How To Drive Safely With Your Dog

Here’s how to keep you and your pup safe on that long-distance car trip 🐶❤️️

With the holiday season fast approaching, millions of people and their pets will be hitting the road.

But no matter how many miles you’re logging this winter, dog owners should make sure their canine passengers are safe and secure during the drive.

A dog sticking his head out a car window
Wikimedia Commons/Almonroth

Before leaving on a long-distance car trip, there are steps you can take to ensure your pup will be comfortable for at least the next few hours. If your dog has a tendency to get carsick, it’s best to avoid feeding her before the drive (or only give her a small meal).

Like traveling with small children, a dog can get antsy in the car, so make time for exercise before she hops in. Plan out regular water and bathroom stops on your route to give your dog time to stretch her legs, Melissa Pezzuto, a behavior consultant with Best Friends Animal Society, tells The Dodo. At a minimum, dogs should get breaks from the car every four to six hours.

It’s impossible to predict every bump in the road, sudden stop or accident (let’s hope not!). To keep you and your pup safe, drive with your dog secured with a dog seat belt, dog car harness or restraint or carrier, according to Pezzuto.

Without one of these features, a dog can roam freely, which can be dangerous for everyone on the road. “Tens of thousands of car accidents are caused by drivers who were distracted by their unrestrained pets,” Dr. Lisa Lippman, a New York City-based veterinarian, tells The Dodo. “Even worse, dogs that aren’t safely restrained in the car are much more likely to be hurt or killed in the event of a car accident.”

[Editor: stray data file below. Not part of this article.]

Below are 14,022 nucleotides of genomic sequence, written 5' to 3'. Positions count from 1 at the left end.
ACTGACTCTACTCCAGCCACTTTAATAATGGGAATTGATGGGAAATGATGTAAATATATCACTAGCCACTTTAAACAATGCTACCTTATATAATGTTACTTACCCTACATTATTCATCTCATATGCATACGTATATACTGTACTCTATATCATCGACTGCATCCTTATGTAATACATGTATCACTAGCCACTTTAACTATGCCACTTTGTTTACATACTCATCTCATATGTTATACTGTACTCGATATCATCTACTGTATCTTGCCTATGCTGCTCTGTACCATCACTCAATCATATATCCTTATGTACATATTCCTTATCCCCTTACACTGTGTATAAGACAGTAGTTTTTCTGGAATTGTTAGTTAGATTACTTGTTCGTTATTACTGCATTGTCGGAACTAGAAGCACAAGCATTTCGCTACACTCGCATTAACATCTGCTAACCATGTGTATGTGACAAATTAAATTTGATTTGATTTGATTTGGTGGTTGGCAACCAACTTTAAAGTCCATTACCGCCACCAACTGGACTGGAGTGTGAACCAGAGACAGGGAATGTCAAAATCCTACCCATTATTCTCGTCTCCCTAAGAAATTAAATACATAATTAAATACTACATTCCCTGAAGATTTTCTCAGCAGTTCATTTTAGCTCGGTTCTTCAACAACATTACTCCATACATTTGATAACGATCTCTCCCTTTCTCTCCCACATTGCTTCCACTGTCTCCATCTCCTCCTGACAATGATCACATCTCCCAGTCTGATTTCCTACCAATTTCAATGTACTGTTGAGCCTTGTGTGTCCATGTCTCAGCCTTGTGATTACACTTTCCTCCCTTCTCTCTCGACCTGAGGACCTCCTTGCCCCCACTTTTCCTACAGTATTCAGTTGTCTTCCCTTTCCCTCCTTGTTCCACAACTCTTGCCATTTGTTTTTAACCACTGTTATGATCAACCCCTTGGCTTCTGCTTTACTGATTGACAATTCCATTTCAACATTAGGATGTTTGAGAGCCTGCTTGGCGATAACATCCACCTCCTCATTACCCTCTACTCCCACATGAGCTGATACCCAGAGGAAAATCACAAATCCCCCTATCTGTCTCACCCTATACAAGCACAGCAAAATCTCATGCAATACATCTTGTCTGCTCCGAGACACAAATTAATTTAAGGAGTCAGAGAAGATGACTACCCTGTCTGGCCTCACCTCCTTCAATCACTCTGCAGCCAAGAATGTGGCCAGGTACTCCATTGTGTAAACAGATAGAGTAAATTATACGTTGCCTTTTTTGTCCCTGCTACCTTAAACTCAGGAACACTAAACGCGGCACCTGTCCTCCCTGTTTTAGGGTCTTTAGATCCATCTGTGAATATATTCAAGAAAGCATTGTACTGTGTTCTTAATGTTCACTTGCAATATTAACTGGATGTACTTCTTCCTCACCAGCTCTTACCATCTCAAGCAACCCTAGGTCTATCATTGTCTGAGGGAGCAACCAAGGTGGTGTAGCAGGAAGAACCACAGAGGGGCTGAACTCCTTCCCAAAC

Bo Obama rides in a police cruiser
Wikimedia Commons/Chuck Kennedy

Determining which device is best for your pup depends on the situation, Pezzuto notes. “Crates are great, and usually the easiest, as many dogs already know a crate from their home. You can start with crate training outside the car and then eventually move it into the car,” Pezzuto adds. “Having the familiar space may help some dogs settle down on the ride.”

If you’re pressed for space in the car, a bulky crate might not be your best option. There are many other products on the market that can protect and restrain your dog, such as a car harness that attaches to the seat belt (and has been crash tested), or a car seat/booster seat, for smaller dogs. Make sure you choose one that attaches to a harness, not your dog’s regular collar, to avoid potential neck injury, and that everything is securely attached before starting the engine.

While most of us would love to have our dogs snuggle on our laps during a road trip, both Pezzuto and Lippman stress that dogs should always ride in the back seat, as the passenger airbag may cause them harm. If you want your pup to ride up front, you can also disable your passenger-side airbag before the trip. And never put the crate (or any dog in general) in the back of an open pickup truck.

“Another safety tip is to turn off your power windows so dogs can't accidentally roll the window down,” Pezzuto adds. “If you do want to let in some fresh air, you can open the windows slightly. Don't roll them down too far as dogs will jump out.”

And, most importantly, never leave your dog in the car unsupervised.

Safe travels!